On Friday, about twenty members of the Capital Area Archivists of New York (CAA) toured two repositories in Hyde Park, New York: the Franklin D. Roosevelt Presidential Library and Museum and the Hilton Library at the Culinary Institute of America (CIA).
We began our tour at the Franklin D. Roosevelt Presidential Library and Museum. President Roosevelt was the first president to establish a library, and the manner in which he created it -- privately raising funds for construction of the facility and then donating the building and grounds to the federal government so that the U.S. National Archives and Records Administration could operate it -- established the model (now being re-examined) for the creation and maintenance of presidential libraries.
FDR himself designed the building, which is modeled upon the fieldstone houses that Dutch colonists and their descendants built in the mid- and lower Hudson Valley during the 17th and 18th centuries.
The FDR Library opened in 1941, and to date it is the only presidential library in which a sitting president has worked. President Roosevelt's study is now part of the museum that occupies most of the first floor of the building. The desk in the far corner of the room is an approximate replica (one of FDR's sons took possession of the original desk in 1945), but the rest of the furniture -- including the wheelchair fitted with an amber glass ashtray -- belonged to FDR.
Supervisory Archivist Bob Clark gave us a tour of the library's stacks. Although it's kind of hard to tell from the image above, the design of the stacks reflects one of FDR's abiding passions: the U.S. Navy. The "mid-deck" floor on which many of the archival records are stored was designed to look like the interior of a ship: most of the surfaces are painted battleship gray, the metal support beams running along the ceiling resemble those found on ships, and narrow metal staircases connect the mid-deck and other floors.
The design of the stacks also reflects a more practical concern: FDR made sure that the aisles were wide enough to accommodate his wheelchair. The aisles are now narrower than they were in FDR's day -- the records were rehoused in modern archival boxes a few decades ago, and the new boxes are larger than the old ones -- but the fact remains that the FDR Library is likely the first federal building to be designed with accessibility in mind.
Clark allowed us to take a look at a few of the repository's treasures, including the draft of President Roosevelt's 8 December 1941 address to Congress requesting a declaration of war against Japan. The manuscript edits are in FDR's own hand. If you look at the top right of the image above, you'll see he changed " a date which will live in world history" to "a date which will live in infamy."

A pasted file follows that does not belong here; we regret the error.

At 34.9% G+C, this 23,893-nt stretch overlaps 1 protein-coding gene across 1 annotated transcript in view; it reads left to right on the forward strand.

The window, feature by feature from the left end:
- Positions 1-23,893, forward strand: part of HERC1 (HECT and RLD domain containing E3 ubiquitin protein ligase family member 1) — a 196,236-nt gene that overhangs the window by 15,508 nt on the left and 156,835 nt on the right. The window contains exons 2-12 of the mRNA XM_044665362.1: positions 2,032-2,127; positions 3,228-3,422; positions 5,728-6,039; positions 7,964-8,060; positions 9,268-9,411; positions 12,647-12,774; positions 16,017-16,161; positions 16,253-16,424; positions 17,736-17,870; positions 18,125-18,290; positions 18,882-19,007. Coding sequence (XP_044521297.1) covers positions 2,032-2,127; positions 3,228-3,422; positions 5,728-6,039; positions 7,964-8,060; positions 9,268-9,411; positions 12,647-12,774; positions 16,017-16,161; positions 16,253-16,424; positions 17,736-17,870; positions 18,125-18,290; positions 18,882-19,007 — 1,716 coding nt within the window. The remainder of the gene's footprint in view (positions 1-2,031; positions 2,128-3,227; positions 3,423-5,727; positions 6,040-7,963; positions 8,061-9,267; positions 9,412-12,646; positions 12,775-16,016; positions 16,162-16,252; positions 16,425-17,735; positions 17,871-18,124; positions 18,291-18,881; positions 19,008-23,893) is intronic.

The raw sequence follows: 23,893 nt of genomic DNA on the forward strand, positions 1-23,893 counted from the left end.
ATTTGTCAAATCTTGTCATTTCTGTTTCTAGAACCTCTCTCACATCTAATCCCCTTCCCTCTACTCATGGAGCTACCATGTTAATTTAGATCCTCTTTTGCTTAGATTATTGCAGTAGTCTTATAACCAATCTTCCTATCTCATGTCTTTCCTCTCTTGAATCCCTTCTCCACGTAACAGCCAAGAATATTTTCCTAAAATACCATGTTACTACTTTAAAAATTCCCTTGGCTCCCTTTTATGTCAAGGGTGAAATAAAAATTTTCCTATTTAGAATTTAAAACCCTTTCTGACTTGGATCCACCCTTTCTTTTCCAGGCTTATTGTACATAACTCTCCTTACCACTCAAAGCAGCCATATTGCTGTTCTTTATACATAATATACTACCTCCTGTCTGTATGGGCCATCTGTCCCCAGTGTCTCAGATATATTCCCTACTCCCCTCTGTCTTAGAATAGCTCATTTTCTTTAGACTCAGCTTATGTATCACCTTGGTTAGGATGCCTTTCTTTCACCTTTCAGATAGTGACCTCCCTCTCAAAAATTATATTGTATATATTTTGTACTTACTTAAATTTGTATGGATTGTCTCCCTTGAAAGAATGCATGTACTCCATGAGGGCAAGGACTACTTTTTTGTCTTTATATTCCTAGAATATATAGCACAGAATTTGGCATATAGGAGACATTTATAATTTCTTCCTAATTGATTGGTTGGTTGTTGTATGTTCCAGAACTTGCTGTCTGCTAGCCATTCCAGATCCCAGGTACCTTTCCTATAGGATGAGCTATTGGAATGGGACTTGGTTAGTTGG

The FDR Library is still the most heavily used of the presidential libraries, and just about everyone who studies the history of America during the 1930s and 1940s conducts research at the facility. We got a chance to see the research room, but left after a few minutes because a couple of researchers were getting ready to start working, and we didn't want to disturb them.
As you might guess, the research room is located on the uppermost floor of the library. Although it's hard to tell from the photograph above, there several dormer windows within the room, which means that some natural light spills in. It's a pleasant space, and, as Clark pointed out, its proximity to the stack areas means that staff can retrieve records immediately after a researcher requests them.
After we left the library, we walked to Springwood, the home in which FDR and in which he and his family lived while they were staying in the Hudson Valley. It's part of the Home of Franklin D. Roosevelt National Historic Site, which is administered by the National Park Service.
Photography is not allowed inside Springwood, so you'll need to visit it yourself if you want to see what the interior looks like. If you go, you'll see all kinds of interesting things: FDR's methodically assembled boyhood collection of stuffed birds, his collection of anti-British political cartoons (which stayed up when King George VI visited the house), paintings reflecting his interest in sailing and the U.S. Navy, and the manually operated luggage lift that he used to pull himself up to the second floor of the house -- no mean feat. Springwood is filled with odd corners and little sets of stairs that must have made life extremely difficult for a man who made heavy use of a wheelchair.
After we left Springwood, many of us paid a quick visit to the rose garden, which contains the graves of President Roosevelt, Eleanor Roosevelt, and Fala, the president's beloved Scottish Terrier. As you can see, the rose garden is very close to the library.
After we left the FDR library and historic site, we made the quick drive to the CIA. Christine Crawford-Oppenheimer, who was initially hired as the institution's archivist and is also its reference librarian, met us in the lobby of the Conrad N. Hilton Library and answered many of our questions about the school, which occupies a former Jesuit novitiate and is the oldest culinary school in the United States.
She then took us on a tour of the school's archival and rare book collections, which are small but extremely interesting: the Hilton Library holds a substantial number of rare books concerning food and cookery and holds a large number of restaurant, train, and ship menus dating back to 1823. Some of the older menus have been digitized and are available online via the library's Web site or online catalog (do a keyword search for "digitized menus").
Before heading back to Albany, we stopped by the Apple Pie Bakery Café, the most casual of the student-run restaurants on the CIA campus, for a delicious light dinner. Everyone had a wonderful time, and I'm deeply thankful that we got the chance to see these repositories.